Court records listed his current place of employment as Becker Law Office, a personal injury firm in Lexington. However, Kevin Renfro, managing partner of the law firm, said Todd was not an employee.

Becker Law Office occasionally hired Todd as an independent contractor to interview clients, take statements and take photos at wrecks and other injury scenes. Renfro said Todd's background as a police officer made him ideal for the job, but he said he would not hire Todd while the case is ongoing.

"We would not want someone with a speculative driving record doing anything for us," Renfro said.

After the crash, Todd was lodged at the Fayette County Detention Center on a $5,500 bond, according to court records. Todd declined to speak with reporters, a jail spokeswoman said.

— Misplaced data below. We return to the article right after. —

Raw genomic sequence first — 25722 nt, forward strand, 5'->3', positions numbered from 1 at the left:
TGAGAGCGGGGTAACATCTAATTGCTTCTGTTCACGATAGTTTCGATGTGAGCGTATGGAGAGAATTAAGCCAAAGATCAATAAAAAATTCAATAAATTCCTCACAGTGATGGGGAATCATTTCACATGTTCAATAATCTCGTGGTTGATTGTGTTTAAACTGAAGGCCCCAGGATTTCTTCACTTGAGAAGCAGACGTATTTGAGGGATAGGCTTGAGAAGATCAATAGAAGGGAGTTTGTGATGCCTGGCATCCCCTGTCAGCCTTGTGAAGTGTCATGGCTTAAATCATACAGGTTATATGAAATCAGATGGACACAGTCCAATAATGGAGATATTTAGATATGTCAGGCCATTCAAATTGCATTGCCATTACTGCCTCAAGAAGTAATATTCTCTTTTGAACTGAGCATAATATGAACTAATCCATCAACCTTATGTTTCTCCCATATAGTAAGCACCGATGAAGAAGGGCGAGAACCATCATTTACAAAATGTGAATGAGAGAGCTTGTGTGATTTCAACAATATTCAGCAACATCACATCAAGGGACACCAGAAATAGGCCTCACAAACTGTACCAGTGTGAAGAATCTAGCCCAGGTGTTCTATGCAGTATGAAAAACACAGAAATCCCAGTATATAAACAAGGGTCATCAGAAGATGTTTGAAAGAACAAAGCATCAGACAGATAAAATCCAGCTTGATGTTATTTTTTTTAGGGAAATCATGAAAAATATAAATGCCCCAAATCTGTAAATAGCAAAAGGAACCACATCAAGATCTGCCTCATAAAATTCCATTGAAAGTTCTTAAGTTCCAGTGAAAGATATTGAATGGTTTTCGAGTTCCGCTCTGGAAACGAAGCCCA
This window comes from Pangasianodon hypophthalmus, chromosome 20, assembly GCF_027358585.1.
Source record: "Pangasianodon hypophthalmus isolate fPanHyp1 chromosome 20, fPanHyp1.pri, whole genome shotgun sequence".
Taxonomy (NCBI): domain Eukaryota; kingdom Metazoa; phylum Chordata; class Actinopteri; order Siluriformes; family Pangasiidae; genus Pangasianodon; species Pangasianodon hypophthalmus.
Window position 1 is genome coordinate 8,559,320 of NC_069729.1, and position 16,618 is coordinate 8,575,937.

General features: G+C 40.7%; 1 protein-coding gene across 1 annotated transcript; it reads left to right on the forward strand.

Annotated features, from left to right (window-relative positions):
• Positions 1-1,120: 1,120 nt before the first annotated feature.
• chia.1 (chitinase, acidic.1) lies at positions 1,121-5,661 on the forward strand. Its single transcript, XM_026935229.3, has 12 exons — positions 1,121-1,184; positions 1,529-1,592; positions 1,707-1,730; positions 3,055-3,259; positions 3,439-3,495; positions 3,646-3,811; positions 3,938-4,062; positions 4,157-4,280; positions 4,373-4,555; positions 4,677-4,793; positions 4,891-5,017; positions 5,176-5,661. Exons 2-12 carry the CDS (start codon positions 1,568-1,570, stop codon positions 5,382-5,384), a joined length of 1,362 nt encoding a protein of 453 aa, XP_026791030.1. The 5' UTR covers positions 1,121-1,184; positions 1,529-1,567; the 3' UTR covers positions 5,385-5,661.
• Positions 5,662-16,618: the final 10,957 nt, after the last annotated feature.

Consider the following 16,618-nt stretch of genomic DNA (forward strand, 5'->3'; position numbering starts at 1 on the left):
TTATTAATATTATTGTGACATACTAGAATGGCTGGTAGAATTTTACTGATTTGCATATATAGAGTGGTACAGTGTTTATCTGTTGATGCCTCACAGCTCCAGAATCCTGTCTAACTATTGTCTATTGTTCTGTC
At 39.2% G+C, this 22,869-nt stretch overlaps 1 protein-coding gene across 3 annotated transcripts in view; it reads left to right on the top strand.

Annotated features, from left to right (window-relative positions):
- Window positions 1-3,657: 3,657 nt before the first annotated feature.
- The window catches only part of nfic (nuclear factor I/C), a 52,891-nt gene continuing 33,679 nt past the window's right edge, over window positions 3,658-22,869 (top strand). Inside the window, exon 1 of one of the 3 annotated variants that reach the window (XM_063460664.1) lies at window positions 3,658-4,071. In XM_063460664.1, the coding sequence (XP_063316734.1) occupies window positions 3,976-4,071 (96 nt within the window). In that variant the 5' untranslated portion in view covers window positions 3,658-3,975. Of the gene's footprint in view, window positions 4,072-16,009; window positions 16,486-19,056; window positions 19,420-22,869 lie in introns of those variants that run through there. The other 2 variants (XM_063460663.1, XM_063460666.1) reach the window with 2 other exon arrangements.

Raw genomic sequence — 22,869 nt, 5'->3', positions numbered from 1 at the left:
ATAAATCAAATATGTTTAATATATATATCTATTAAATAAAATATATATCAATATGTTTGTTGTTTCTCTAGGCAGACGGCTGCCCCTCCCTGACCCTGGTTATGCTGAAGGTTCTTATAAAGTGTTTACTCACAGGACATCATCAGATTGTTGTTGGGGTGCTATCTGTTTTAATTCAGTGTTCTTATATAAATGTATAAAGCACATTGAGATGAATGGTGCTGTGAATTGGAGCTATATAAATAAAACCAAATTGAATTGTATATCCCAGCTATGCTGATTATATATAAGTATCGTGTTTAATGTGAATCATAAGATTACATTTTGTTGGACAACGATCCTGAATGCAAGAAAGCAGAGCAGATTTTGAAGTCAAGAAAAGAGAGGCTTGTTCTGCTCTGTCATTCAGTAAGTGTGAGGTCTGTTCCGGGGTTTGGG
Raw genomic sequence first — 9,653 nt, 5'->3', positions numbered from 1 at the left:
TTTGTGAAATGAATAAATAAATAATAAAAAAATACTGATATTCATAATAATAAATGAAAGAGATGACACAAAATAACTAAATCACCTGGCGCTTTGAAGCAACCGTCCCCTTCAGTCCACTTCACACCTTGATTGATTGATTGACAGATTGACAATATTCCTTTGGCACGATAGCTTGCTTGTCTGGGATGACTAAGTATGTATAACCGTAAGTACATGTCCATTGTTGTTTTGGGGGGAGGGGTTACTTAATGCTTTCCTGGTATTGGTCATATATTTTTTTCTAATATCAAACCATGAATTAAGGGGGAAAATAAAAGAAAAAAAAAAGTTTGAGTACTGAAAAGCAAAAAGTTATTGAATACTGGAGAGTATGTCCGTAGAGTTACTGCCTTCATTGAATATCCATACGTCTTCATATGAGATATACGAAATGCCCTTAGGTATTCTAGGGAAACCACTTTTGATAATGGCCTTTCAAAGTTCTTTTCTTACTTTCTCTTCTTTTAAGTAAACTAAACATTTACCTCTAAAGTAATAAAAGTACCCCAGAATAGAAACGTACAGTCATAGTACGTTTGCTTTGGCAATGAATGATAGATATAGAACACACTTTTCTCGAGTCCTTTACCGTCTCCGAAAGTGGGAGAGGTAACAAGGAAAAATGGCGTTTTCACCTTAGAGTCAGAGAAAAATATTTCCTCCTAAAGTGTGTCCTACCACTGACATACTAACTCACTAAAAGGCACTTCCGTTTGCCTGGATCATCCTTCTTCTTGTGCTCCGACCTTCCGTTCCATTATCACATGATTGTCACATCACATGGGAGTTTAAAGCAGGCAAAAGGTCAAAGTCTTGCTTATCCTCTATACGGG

Bentley was taken to University of Kentucky Chandler Hospital in serious condition Wednesday. She was released about 9:30 a.m. Thursday. She spent most of the day sleeping at her mother's house, where she is recovering from a broken leg, a cracked vertebrae, a swollen hip and leg, and scratches and scrapes all over her body.

She hadn't yet watched the 20/20 special, called Revenge for Real, which aired at 10 p.m. Wednesday. Bentley was interviewed extensively about the relationship of former state lawmaker Steve Nunn and Amanda Ross. Last year, Nunn pleaded guilty to murder in Ross's 2009 death.

Bentley said she has trouble believing what happened.

"I was just flabbergasted. Here I thought I was on this fabulous new walking and biking trail Lexington put in," she said. "To be hit by a car, I just can't believe it."